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Crossed lines on rail access

HANCOCK Prospecting and South African joint venture partner Kumba Resources Limited has denied claims it received an offer for access to BHP Billiton’s Pilbara railway line as required under State Government legislation.

The rebuttal followed comments by BHP Billiton spokesman John Crowley, reported in WA Business News on May 23, that the mining giant had made a formal offer to Hope Downs Management Services, which is undertaking a feasibility study into the Hope Downs Project.

Under the 1987 Rail Transport Agreement, BHP Billion is required by law to negotiate in a fair and reasonable way with any third party that wishes to make use of the BHP Billiton-owned railway line.

Kumba’s Australian operations managing director Jacques Du Plessis denied that any offer had been put on the table to use BHP Billiton’s 400-kilometre Newman to Port Hedland line.

Hope Downs hopes to utilise the existing line to exploit the 800 million tonnes of Marra Mamba iron ore.

“Contrary to recent reported comments in the media, I can confirm that the project manager, Hope Downs Management Services (HDMS), has never received a formal offer from BHP Billiton regarding access to the Mt Newman Rail Line,” Mr Du Plessis said.

“HDMS representatives certainly held discussions with BHP Billiton, however, these never progressed to a reasonable or practicable commercial outcome and they were always made to understand that the subject of those discussions did not constitute an offer from BHP Billiton.”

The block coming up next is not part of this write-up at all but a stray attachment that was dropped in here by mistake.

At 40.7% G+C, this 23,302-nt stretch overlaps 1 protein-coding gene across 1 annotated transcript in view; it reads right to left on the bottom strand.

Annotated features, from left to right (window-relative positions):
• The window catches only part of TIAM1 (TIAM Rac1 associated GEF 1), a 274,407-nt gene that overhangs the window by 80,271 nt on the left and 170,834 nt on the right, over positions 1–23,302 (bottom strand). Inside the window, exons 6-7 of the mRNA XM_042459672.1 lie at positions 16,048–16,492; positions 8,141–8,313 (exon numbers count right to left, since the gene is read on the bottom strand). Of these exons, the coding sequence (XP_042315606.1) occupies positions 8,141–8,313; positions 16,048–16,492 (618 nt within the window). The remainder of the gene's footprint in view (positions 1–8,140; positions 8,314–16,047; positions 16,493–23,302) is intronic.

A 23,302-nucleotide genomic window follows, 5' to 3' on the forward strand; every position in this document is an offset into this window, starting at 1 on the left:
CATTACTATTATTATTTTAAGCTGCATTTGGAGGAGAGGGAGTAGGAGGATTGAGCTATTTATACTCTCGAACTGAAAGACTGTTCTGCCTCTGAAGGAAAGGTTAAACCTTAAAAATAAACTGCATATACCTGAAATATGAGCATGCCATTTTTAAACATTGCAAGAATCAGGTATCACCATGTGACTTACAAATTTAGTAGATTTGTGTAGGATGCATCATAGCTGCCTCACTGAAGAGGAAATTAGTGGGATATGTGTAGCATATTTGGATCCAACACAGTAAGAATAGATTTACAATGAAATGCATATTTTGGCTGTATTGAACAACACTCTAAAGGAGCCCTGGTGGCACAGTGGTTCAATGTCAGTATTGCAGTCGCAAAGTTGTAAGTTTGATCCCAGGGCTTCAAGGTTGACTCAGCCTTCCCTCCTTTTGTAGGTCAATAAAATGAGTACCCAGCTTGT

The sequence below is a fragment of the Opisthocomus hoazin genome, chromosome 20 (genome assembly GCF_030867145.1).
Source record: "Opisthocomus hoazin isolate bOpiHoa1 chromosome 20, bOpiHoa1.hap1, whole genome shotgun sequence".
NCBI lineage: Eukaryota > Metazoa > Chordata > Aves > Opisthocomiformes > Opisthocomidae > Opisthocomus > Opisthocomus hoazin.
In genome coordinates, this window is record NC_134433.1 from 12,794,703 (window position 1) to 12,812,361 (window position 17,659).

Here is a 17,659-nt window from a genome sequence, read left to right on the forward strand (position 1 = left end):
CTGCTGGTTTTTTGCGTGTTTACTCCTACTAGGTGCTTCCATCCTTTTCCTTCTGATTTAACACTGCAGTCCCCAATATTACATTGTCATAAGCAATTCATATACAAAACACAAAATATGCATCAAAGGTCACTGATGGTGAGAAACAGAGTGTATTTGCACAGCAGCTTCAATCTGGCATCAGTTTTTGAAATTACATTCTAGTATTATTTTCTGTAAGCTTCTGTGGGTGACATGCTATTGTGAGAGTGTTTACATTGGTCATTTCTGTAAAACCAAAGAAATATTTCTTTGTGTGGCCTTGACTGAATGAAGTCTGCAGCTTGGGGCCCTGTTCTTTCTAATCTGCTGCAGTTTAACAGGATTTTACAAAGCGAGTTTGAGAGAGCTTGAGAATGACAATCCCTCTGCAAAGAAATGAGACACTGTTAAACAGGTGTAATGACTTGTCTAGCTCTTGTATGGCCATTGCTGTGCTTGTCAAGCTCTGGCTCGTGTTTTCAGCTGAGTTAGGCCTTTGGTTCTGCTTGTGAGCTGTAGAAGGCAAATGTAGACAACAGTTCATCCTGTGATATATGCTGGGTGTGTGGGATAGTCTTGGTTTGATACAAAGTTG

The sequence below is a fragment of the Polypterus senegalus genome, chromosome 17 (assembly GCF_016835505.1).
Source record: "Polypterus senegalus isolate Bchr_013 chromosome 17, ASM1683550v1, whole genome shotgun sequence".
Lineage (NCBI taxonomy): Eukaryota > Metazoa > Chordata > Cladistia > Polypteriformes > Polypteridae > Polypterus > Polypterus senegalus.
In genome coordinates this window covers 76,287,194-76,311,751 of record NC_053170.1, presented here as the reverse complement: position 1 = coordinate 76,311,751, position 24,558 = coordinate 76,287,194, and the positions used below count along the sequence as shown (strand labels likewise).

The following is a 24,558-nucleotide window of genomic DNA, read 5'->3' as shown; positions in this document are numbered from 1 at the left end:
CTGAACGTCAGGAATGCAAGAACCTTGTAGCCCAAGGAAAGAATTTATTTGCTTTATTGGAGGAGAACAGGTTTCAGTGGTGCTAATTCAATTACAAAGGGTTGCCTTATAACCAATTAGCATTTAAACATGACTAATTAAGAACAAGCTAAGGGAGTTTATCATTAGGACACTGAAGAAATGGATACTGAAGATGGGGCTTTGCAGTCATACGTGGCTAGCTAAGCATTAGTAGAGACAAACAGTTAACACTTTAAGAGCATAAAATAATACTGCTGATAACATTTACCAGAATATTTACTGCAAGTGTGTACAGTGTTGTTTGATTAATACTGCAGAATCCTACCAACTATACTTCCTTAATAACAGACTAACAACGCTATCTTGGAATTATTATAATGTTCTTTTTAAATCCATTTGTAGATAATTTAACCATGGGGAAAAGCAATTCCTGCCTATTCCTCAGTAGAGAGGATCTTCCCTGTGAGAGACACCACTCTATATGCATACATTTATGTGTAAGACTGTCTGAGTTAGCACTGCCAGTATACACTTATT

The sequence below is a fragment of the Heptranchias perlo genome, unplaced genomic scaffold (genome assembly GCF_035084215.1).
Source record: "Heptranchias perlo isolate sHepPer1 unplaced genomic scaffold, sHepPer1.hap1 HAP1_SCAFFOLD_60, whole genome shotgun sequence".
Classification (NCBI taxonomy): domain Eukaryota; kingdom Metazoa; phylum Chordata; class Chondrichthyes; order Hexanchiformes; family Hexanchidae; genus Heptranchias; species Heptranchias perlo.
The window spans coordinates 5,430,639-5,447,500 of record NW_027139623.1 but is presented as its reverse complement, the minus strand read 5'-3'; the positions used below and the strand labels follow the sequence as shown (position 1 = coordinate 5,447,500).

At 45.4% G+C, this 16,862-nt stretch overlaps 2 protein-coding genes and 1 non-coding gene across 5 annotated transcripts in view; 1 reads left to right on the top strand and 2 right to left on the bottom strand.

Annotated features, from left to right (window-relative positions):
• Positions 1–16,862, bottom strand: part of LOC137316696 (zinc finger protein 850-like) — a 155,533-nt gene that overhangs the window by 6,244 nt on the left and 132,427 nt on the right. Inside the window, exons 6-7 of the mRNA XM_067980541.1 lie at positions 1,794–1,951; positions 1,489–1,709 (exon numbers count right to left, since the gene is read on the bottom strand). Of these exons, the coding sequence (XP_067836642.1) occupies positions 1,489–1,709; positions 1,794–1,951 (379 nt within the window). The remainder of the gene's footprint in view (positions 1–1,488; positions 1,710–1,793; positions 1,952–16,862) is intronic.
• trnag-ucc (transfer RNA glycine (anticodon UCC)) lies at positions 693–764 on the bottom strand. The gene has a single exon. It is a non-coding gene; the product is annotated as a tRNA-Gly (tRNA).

Mr Du Plessis said the failure to agree on the application of the 1987 Rail Transport Agreement with BHP Billiton had led Hope Downs to seek legal action to test this issue.

However, Mr Crowley re-iterated BHP Billiton’s position, informing WA Business News that an offer had indeed been made to HDMS.

“We have made an offer to them without prejudice but I’m not going to get into a public slanging match with them. It is now before the courts,” Mr Crowley said.

The two parties are due to appear in the Supreme Court on June 29.

Despite his assertion that an offer was put on the table, Mr Crowley said BHP Billiton questioned whether HDMS was actually a third party according to the rules stipulated in the 1987 Agreement.

HDMS project manager Russell Tipper said the agreement still lacked clarity on how the negotiation process was to occur.

“The State agreement still lacks a clear mechanism,” Mr Tipper said. “It hasn’t opened the doors to third party access.

“There is about a $300 million saving if we find that the agreement does apply to us. That’s upfront and doesn’t include ongoing costs.

“It (third party rail access) may not be critical to the project, but it could be. There’s a lot of ifs and buts.”

Mr Tipper also expressed his disappointment that the State Government was noticeably absent in the debate and not taking a leadership role in determining and administering the agreement.

“They are the co-authors of the agreement so we think they should be there to say what they make of the agreement,” Mr Tipper said.

Mr Du Plessis said he remained committed to resolving the interpretation of the agreement through the legal test case.

He said it was the only way Hope Downs could accelerate the process of opening up the rail infrastructure to multiple users on a shared basis.

The joint venture is proposing to initially mine five million tonnes a year, ramping up to 25 million tonnes a year in five years.

Kumba Resources Limited was listed on the JSE Securities Exchange in 2000 after splitting from steel company Iscor after operating as the mining division of Iscor for more than 70 years.

Kumba now has a market capitalisation of $2.6 billion. In addition to the Hope Down sProject, the group has a 48 per cent shareholding in WA mineral sales producer Ticor Limited, a 34 per cent interest in nickel producer Mincor Resources NL and a 15 per cent stake in junior mineral sands producer Mineral Deposits Limited.

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